STEM Toolkit for Girls

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SciGirl Educator Training

If you haven’t heard of the PBS award winning show “SciGirls,” you simply must check it out. It is an incredibly important PBS program that strives to change the way girls think of science, technology, engineering, and math. The “SciGirls” program features girls between the ages of 8 and 13 having a great deal of fun with relevant and interesting STEM activities. Each episode inspires tweens to explore, investigate, and inquire about the world around them. “SciGirls” also offers exciting resources and opportunities for teachers who are looking for lessons in STEM.

 

Why STEM and Tween Girls

Alarming research shows that although girls are quite capable of excelling in science, technology, engineering, and math, they begin to lose confidence and interest in these subjects at an early age (Heaverlo). Knowing that jobs and wages in the fields of STEM are growing faster than other jobs, “SciGirls” is working hard to support educators with relevant and fun STEM activities to help engage girls in exploring science, technology, engineering, and math.

Resources from SciGirl Educator Training

I had the great pleasure of attending a free SciGirl Educator Training at Simmons College presented by Cheryl Lavoie and Jenna Canfield. We spent the day learning about intriguing STEM resources that were fun to explore, and we also participated in hands-on activities that got our minds thinking! If you ever have an opportunity to attend one of the SciGirl Educator Training sessions, please take advantage of it. You will not be sorry!

The resources listed below were introduced to the teachers that participated in the training. You are welcome to add the following resources to your own STEM Toolbox and share them with others!

Streaming Videos from SciGirls episodes. Each highly engaging, 30-minute video offers supporting materials to use in your class, club, or group. While watching a video, you will soon realize that this programming is not just for girls! Guys will learn a great deal from the videos, too. Another cool thing about the site is the video-sharing feature. There is a share button for Google Classroom so you can directly share a video with your students.What a smart feature!

SciGirls Connect. This website offers an online community where people share STEM ideas and resources. There are webinars, a forum, a photo gallery, activities, videos, and Spanish resources available for educators. Apply for a membership to be a part of this collaborative community!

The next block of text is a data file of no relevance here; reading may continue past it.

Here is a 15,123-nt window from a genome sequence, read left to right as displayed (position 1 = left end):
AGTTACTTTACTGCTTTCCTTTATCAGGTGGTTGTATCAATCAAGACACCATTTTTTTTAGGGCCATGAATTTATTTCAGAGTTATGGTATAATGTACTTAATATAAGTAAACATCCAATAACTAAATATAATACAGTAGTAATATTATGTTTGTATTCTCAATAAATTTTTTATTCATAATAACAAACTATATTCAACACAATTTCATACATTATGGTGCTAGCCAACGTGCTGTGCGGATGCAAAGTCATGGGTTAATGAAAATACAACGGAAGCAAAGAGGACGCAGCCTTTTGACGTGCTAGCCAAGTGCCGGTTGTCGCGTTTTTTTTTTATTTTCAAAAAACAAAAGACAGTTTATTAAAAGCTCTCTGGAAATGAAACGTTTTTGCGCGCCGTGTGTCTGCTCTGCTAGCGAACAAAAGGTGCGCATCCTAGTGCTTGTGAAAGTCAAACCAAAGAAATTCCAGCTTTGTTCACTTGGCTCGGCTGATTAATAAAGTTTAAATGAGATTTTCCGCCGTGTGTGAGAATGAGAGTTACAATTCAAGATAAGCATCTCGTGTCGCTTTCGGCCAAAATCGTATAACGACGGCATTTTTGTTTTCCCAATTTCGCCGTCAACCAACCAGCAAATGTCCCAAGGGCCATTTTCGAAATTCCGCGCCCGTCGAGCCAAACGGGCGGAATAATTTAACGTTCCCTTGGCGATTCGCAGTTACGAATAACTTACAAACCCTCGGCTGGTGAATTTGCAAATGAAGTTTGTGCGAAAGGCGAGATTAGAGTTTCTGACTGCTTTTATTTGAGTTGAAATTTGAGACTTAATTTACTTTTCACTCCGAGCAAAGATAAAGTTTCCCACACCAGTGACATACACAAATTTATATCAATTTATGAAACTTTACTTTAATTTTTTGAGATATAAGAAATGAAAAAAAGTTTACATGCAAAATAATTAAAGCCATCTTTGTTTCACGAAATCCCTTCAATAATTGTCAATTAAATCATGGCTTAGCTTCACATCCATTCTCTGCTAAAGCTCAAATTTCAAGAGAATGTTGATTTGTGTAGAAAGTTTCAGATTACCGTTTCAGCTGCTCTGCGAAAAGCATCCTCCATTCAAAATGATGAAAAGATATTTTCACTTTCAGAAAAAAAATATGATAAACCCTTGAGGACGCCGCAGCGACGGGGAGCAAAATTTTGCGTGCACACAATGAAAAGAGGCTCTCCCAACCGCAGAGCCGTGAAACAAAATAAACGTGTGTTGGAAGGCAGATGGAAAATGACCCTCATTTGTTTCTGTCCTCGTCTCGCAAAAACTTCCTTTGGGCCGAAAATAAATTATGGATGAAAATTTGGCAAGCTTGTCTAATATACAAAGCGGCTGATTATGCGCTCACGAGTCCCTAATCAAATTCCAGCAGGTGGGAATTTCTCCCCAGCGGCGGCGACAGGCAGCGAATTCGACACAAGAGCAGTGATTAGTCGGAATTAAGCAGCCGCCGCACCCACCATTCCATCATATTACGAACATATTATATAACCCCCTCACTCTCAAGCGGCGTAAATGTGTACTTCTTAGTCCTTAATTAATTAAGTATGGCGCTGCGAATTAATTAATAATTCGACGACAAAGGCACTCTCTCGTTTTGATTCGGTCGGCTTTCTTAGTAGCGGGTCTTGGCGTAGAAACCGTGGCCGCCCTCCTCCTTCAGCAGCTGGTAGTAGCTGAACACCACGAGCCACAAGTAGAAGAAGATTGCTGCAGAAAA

SciGirls Website. This colorful, intuitive site offers a safe place for girls to watch videos, play games, and create profiles. It is easy to create a username and password, and the site does not ask for any personal information to create a profile.

The National Girls Collaborative Project. The NGCP’s goal is to connect like minded groups that are actively encouraging girls to be involved in STEM activities.

The Connectory. This website is one of my favorites! When you visit the site, the website offers STEM activities, camps, and clubs that are happening in your area. Wouldn’t it be fun to connect with these groups to see how you can bring their events to your school? When you run a STEM group, you can announce it on the Connectory, too. There are also reports and articles from reputable sources to read. Another attractive feature the Connectory offers is a widget for you to embed on your website to inform the public of what STEM opportunities are available in your neighborhood. Check out the STEM resources for classrooms on this site!

Citizens Science. Do you want to make science relevant for you and your students? Check out this extensive list of opportunities for all of you to assist scientists in their research! Just imagine how much the children will learn by collecting information to help science.

Do you have a favorite STEM for girls resource? If so, please share in the comment box and on the Twitter feed @SciGirls.

Heaverlo, C. “STEM Development: A Study of 6th-12th Grade Girls’ Interest.” 2011. <http://lib.dr.iastate.edu/cgi/viewcontent.cgi?article=1035&context=etd>

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Author: Maureen Schlosser

Author: Lessons Inspired by Picture Books for Primary Grades published by ALA Editions
Blogger: https://LibraryLessonsWithBooks.com
Writer: BookPagez.com



Categories: Blog Topics, STEM/STEAM

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